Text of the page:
The perfection of early mornings - Kathleen Celmins

The perfection of early mornings

Coffee. Silence. Being awake at a time the rest of the house (and probably most of the rest of the city) is still sleeping.

It’s my favorite.

When I wrote about my ideal day a few weeks ago, I mentioned that I wanted to get up early, do some focused work before everyone else gets up, then get on with my day.

It’s happening, now.

I’ve been up before 6am every day this week. At first, I thought it was just the nervous energy of a 1500-mile-in-three-days road trip. “Let’s get an early start” was our mantra, and the only time we left at 9am was when we had breakfast at our friends’ house in LA. The rest of the trip found us stopping around 9, after being on the road for at least a hundred miles by then.

But the tradition continued.

And Brent gets up early too.

We’re at his parents’ house for a while, until our things arrive. (They’re hanging out in Portland, waiting for the truck.)

There’s a lot to do, even without our things.

Replace the essentials we left behind.

Get a set of patio furniture.

Paint the living room and the office (easier when there’s nothing in there!).

Get organized with Arizona.

Our house (“new house!” Clara calls it) is a 30-minute drive from my in-laws. And our dog doesn’t get along with theirs. So we pile into the car early (“we should have gotten an earlier start!”), drop Stanley off at the new house, then do whatever task du jour before swinging by again to pick him up and drive back to Penny and Lat’s in time for Clara’s nap.

Getting up early means having space to do work, before I have to do necessary-but-not-fun errands.

It means I can start the day at my own pace.

Having Brent awake with me is nice, but not something I expect to continue once we’re sleeping in our own bed.

Not that we talk.

He makes coffee (since we finally bought coffee beans!). We say hello. But we mostly sit, alone together. He reads the news. I write this, or read emails.

The fact that I’m expected to do something or be somewhere away from my keyboard by 8am is an excellent deadline. Because in marketing, there are few tasks that need more than a couple of dedicated hours. And my focus exists in the quiet of an early morning.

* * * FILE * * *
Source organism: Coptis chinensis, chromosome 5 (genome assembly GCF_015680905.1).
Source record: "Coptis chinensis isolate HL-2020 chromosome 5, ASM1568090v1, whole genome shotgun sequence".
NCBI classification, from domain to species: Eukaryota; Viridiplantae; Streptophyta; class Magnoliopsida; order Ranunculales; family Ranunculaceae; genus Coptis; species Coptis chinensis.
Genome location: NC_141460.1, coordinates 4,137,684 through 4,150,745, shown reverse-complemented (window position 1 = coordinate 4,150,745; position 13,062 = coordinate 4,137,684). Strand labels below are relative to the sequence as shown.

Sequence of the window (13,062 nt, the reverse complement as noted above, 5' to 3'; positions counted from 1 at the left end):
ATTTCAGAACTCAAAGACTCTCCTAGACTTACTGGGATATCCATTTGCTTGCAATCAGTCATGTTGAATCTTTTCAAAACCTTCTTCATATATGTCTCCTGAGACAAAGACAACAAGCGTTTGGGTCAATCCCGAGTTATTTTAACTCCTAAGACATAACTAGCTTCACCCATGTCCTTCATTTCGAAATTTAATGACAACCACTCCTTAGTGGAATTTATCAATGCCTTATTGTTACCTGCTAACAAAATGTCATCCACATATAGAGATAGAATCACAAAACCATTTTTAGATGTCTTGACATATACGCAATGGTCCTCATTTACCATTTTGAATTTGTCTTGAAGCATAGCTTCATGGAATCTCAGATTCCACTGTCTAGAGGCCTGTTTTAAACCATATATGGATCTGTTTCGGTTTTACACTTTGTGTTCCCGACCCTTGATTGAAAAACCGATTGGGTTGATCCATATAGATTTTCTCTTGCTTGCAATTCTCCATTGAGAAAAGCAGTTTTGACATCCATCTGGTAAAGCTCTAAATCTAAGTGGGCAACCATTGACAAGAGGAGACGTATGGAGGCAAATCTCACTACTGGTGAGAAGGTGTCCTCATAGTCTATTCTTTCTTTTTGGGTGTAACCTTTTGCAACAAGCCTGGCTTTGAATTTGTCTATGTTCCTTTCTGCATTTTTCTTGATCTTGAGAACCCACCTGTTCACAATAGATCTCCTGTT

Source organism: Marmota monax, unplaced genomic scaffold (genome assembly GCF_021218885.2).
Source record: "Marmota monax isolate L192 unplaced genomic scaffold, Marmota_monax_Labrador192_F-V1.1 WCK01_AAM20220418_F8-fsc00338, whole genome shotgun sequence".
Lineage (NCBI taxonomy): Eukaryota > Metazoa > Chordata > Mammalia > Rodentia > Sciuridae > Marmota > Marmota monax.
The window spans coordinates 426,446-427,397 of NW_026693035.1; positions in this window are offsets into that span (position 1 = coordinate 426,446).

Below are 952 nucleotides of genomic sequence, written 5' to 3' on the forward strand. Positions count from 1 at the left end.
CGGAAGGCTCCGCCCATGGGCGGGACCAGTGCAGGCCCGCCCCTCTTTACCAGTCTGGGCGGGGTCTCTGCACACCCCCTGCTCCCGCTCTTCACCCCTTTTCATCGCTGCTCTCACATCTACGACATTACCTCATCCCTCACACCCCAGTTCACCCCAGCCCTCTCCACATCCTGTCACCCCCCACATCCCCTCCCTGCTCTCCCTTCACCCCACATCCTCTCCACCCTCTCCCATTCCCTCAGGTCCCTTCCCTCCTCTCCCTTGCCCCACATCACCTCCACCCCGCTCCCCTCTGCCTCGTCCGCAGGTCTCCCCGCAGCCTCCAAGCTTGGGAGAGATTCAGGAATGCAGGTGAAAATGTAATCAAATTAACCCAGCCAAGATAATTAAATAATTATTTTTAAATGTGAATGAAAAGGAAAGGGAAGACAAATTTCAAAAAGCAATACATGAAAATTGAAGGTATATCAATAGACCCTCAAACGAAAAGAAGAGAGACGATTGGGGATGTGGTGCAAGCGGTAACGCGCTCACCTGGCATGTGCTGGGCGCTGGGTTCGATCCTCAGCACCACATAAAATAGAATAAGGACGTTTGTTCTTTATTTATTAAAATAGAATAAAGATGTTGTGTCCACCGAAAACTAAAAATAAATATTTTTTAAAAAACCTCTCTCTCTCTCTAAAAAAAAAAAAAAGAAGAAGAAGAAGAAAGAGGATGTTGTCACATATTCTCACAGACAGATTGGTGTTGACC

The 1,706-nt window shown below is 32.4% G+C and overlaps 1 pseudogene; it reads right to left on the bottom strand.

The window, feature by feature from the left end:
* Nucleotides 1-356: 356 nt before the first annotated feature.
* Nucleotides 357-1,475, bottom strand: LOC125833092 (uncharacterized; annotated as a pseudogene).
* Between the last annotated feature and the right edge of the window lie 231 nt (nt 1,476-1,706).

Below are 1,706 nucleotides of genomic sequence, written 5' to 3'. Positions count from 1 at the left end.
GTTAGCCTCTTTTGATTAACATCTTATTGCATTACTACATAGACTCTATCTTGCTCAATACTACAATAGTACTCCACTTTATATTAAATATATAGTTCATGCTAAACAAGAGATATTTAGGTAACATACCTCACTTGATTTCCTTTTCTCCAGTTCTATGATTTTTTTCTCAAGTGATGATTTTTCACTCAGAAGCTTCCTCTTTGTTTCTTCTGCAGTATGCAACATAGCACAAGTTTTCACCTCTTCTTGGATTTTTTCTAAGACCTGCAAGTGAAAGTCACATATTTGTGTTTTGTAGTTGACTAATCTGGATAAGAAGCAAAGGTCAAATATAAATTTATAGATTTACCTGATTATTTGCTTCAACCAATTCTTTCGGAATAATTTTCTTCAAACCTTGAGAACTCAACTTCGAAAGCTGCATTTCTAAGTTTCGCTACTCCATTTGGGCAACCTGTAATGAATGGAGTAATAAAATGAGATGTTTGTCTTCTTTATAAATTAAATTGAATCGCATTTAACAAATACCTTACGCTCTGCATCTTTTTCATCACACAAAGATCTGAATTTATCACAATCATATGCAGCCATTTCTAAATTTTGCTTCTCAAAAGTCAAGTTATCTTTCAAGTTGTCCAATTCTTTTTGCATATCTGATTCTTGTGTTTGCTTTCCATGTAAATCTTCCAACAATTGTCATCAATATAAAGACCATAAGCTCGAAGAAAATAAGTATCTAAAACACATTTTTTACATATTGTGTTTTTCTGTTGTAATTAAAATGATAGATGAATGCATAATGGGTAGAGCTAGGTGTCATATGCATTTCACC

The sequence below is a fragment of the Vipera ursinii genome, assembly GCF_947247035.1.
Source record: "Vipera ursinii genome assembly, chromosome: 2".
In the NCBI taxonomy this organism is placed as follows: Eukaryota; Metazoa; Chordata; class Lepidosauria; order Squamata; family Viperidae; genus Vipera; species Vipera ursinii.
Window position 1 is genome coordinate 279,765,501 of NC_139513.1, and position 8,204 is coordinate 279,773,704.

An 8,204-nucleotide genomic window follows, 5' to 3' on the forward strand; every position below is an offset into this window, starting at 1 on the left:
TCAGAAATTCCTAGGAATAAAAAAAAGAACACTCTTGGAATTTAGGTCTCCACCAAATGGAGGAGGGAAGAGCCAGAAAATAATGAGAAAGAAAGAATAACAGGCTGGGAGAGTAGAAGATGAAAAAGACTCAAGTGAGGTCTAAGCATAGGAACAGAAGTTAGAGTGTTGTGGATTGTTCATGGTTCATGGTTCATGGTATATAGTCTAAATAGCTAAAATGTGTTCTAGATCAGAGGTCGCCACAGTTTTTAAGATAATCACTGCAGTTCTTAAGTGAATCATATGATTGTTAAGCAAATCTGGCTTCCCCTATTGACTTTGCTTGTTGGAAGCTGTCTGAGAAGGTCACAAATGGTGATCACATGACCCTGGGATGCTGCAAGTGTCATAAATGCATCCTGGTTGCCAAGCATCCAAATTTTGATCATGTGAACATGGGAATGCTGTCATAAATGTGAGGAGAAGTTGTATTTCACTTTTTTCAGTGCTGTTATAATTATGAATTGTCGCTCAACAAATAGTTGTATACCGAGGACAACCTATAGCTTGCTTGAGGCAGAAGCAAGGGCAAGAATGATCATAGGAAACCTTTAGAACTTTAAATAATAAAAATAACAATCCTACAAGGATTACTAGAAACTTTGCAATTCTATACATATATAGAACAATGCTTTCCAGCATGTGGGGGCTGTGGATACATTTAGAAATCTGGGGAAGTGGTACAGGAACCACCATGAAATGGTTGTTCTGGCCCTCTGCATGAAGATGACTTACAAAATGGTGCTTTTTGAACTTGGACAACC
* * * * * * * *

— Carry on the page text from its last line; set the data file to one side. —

So I blow through my to-do list.

I’m not keeping up with client work very well, right now, but I know this is a season, and it will change, so I’m able to give myself grace. My clients will be happy with the significantly smaller April bills, and I will be able to ramp things up in the summer months.

Anne, who is an hour ahead and works from 7am to 3pm, teases me. “It’s stupid o’clock,” she chats. “Do you know where your Kathleen is?”

Being in someone else’s space, even someone who tries so hard to make this transition period as easy as possible, is a challenge. We don’t have a home, and I’m finding that home, the sense of “in this place, I know where the knives are, and I know what’s in the fridge, and here’s how to let the dog out,” matters a great deal.

Yesterday, after a full week of seriously getting stuff done, I wanted to sit, alone, at home, and not talk to anyone.

Even extroverts need their alone time.

Being in control of my day — What am I going to do? Who will I talk to? Which project will be my top priority? — is something I really miss.

So instead of getting upset about the chaos that is not knowing the pace of my days and weeks, I am embracing my body’s proclivities to wake up at 4:40, 5:05, 5:15. Getting one or two things done. Then doing my best to go with the flow for the remainder of the day.

It’s a season, and this too shall pass, but I’m in love with mornings, and I’ll do my best to make sure that piece of it continues well into my life in the desert.

Case study:

How we earned $100,000 in a year on a digital product

Get the three things that made the most difference when we marketed a digital course and it earned $100,000 in just 12 months.

Scroll to Top